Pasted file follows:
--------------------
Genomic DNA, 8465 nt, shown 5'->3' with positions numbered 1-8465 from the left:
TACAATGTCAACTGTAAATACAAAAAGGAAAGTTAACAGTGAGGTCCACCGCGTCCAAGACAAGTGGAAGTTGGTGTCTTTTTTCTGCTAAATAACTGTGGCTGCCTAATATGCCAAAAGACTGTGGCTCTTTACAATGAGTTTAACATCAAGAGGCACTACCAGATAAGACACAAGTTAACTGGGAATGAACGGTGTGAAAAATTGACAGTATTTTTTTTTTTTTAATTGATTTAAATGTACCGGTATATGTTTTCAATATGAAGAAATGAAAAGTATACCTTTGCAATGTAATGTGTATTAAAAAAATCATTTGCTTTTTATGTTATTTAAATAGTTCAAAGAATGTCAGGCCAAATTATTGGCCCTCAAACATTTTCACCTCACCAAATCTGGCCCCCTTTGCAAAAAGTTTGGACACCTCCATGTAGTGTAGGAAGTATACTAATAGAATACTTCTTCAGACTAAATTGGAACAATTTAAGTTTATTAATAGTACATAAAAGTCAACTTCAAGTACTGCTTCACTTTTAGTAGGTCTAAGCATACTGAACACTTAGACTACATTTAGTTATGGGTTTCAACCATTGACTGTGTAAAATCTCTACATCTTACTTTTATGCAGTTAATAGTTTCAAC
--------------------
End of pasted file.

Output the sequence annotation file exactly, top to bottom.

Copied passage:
Genomic DNA, 8465 nt, shown 5'->3' with positions numbered 1-8465 from the left:
TACAATGTCAACTGTAAATACAAAAAGGAAAGTTAACAGTGAGGTCCACCGCGTCCAAGACAAGTGGAAGTTGGTGTCTTTTTTCTGCTAAATAACTGTGGCTGCCTAATATGCCAAAAGACTGTGGCTCTTTACAATGAGTTTAACATCAAGAGGCACTACCAGATAAGACACAAGTTAACTGGGAATGAACGGTGTGAAAAATTGACAGTATTTTTTTTTTTTTAATTGATTTAAATGTACCGGTATATGTTTTCAATATGAAGAAATGAAAAGTATACCTTTGCAATGTAATGTGTATTAAAAAAATCATTTGCTTTTTATGTTATTTAAATAGTTCAAAGAATGTCAGGCCAAATTATTGGCCCTCAAACATTTTCACCTCACCAAATCTGGCCCCCTTTGCAAAAAGTTTGGACACCTCCATGTAGTGTAGGAAGTATACTAATAGAATACTTCTTCAGACTAAATTGGAACAATTTAAGTTTATTAATAGTACATAAAAGTCAACTTCAAGTACTGCTTCACTTTTAGTAGGTCTAAGCATACTGAACACTTAGACTACATTTAGTTATGGGTTTCAACCATTGACTGTGTAAAATCTCTACATCTTACTTTTATGCAGTTAATAGTTTCAAC